Friday, November 21, 2014


Solar Skyways

For the last several years, Silicon Valley was the main source of American news about podcars. This interest in next-gen mobility is shifting east in at least seven places.

Northern California has a Skytran prototype hanging in a NASA facility at the sourthern tip of San Francisco Bay. San Jose coined a new term for PRT and studied “Automated Transit Networks” --  ATN -- quite seriously for its airport. Over the last several years, Milpitas, Mountain View, Palo Alto, Sunnyvale and Santa Cruz have all flirted with daring new podcar concepts. Off in the great Central Valley, Fresno has a growing pot of money for innovative transit. Several years ago, given the lack of comparable interest in other parts of the USA, I entitled an article California Rising! to describe Golden State interests. The 4th Podcar City conference took place in San Jose in 2000. PCC9 will return to Silicon Valley.

The geography of US podcar interests.

Today new interest in podcars is palpable along the historic Eastern Seaboard, where cities are older and cultural gems are found amid the 20th century infrastructure.. 

Seven in the East

Podcar projects have quietly advanced in different ways in seven Eastern Seaboard locations -- stretching from winter-hardy Boston all the down to genteel Atlanta. One of them is close to DC. USDOT is paying attention to the Rising Seven. Here is a rundown, north to south:

            Boston MA:  A coalition of green activists is pursuing solar-powered podcar implementations in several locations. Boston’s booming knowledge economy is driving growth and new construction, but also traffic. Harvard’s plans to expand south of the Charles River are moving forward, and the School of Public Health, which is 2-3km away in Boston’s Longwood complex, has received a huge grant from a Hong Kong developer.
            Secaucus NJ:   Jpods has already set up a demo section in this progressive and prosperous town just a short train ride west of Midtown Manhattan. Funding possibilities from real estate development and sponsorships tied to the MetLife Stadium and other regional destinations are great. Feet are already on the ground.
            Fort Monmouth NJ:  The state wants to establish itself as an R&D focus point for emerging driverless vehicle technologies for public transport, including buses, podcars and driverless taxis. Input from Princeton’s statewide PRTstudies are an excellent starting point, with expert guidance from ATRA Chair Alain Kornhauser.
            Montgomery Co. MD:  County land use and transportation officials have taken interest in ATN as a way to extend their BRTambitions, or to serve as a way to save costs by using podcars to serve off-corridor destinations. The University of Maryland needs better connections to the Washington Metro station -- the proverbial last-mile problem for transit users.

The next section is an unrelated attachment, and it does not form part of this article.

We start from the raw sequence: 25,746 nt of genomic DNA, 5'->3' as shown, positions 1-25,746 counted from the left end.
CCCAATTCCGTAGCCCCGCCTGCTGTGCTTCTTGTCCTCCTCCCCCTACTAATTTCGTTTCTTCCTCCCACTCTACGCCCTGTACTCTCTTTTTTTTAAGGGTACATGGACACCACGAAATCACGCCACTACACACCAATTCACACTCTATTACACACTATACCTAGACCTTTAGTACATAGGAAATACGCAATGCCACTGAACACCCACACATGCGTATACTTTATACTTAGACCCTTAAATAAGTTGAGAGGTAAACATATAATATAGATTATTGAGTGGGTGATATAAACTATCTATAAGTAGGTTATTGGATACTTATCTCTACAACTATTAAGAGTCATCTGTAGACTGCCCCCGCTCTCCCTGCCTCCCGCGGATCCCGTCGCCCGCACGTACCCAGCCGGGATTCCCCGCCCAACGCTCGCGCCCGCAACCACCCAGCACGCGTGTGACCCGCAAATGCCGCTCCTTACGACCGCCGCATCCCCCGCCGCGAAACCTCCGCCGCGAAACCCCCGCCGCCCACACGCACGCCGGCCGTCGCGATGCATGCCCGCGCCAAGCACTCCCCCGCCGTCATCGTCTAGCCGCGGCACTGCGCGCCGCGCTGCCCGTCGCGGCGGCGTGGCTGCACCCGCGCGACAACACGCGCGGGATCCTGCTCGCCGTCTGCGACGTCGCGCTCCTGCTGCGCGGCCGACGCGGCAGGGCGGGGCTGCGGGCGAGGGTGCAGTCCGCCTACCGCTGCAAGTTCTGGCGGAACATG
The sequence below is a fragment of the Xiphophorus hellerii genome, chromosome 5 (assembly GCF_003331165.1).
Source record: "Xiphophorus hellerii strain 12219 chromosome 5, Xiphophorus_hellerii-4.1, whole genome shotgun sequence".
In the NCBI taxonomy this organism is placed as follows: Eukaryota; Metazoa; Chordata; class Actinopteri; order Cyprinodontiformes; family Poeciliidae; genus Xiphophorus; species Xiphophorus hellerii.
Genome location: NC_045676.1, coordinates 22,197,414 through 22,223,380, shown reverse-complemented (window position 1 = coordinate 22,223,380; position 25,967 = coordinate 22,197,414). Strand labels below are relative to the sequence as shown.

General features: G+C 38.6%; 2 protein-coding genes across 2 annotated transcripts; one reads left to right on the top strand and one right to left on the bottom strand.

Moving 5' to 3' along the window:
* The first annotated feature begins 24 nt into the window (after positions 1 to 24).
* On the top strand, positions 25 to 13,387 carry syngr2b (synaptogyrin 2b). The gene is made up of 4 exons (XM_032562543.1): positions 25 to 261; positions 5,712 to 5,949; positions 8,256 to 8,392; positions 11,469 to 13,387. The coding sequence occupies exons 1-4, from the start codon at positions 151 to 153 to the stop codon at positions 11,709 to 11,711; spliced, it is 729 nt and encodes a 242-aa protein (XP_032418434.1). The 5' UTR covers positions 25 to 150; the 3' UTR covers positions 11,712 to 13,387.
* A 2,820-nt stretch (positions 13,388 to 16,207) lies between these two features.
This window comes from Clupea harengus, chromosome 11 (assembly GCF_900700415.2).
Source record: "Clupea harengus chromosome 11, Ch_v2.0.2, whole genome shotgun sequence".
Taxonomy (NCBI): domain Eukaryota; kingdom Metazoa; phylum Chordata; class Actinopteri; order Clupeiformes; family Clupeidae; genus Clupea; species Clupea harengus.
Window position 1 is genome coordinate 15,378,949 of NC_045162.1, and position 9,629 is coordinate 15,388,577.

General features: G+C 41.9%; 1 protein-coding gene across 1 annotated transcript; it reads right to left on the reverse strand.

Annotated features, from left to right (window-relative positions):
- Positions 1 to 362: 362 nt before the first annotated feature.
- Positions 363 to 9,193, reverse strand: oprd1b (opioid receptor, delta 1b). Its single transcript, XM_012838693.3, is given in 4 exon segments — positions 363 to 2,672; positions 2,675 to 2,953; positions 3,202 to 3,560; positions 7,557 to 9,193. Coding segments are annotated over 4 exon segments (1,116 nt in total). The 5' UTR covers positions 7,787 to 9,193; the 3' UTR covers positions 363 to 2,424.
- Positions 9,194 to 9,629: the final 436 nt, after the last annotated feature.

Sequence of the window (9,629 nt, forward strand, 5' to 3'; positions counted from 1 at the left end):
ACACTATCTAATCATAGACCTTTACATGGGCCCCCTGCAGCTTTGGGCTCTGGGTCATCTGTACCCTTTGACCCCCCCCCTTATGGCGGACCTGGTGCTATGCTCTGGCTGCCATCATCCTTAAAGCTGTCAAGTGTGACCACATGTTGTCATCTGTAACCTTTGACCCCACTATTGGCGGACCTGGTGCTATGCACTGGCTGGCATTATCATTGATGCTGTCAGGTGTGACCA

North Carolina students and entrepreneurs think small and dual-mode for ecoPRT.

            Raleigh NC:  In a region where PRT was studied in some detail near the airport before the 2008 crush and at an institution that looked at APMs in the 1990s, North Caroline State University (NCSU) engineering students, professors and entrepreneurial affiliates are advancing ecoPRT plans.
            Greenville SC:  Clemson and Bob Jones Universities are working on driverless carts in a progressive town where cars and construction are prominent.  PRT Consulting has analyzed and helped envision hiking trail and airport applications. Local executives at Fluor, Michelin and BMW look for growth opportunities in a region where senior communities are taking to car-free living.
            Clayton Co. GA:  This transit-less county on the other side of Atlanta’s Hartsfield Airport has voted funds to immediately restart conventional on-street bus services with half the new sales tax revenues. The other half is to be dedicated to development of a 15-25km transit spine that would link into the MARTA airport station. Commuter rail and BRT have been studied, but there is interest in network solutions.

Between the Coasts

In the Heartland, there have been few such signs of PRT interest. In Chicago, plans looked serious in the 1990s but aborted. Minnesota with its rich involvements in PRT development has no project underway. Colorado always has dreamers, including some with podcar ideas. Nothing of the intensity of Silicon Valley nor of the fundamentals now rising in the East can be found in the Heartland or the Sunbelt from Florida across the Gulf of Mexico to Texas and beyond.

New winds of podcar interest are blowing in the East.

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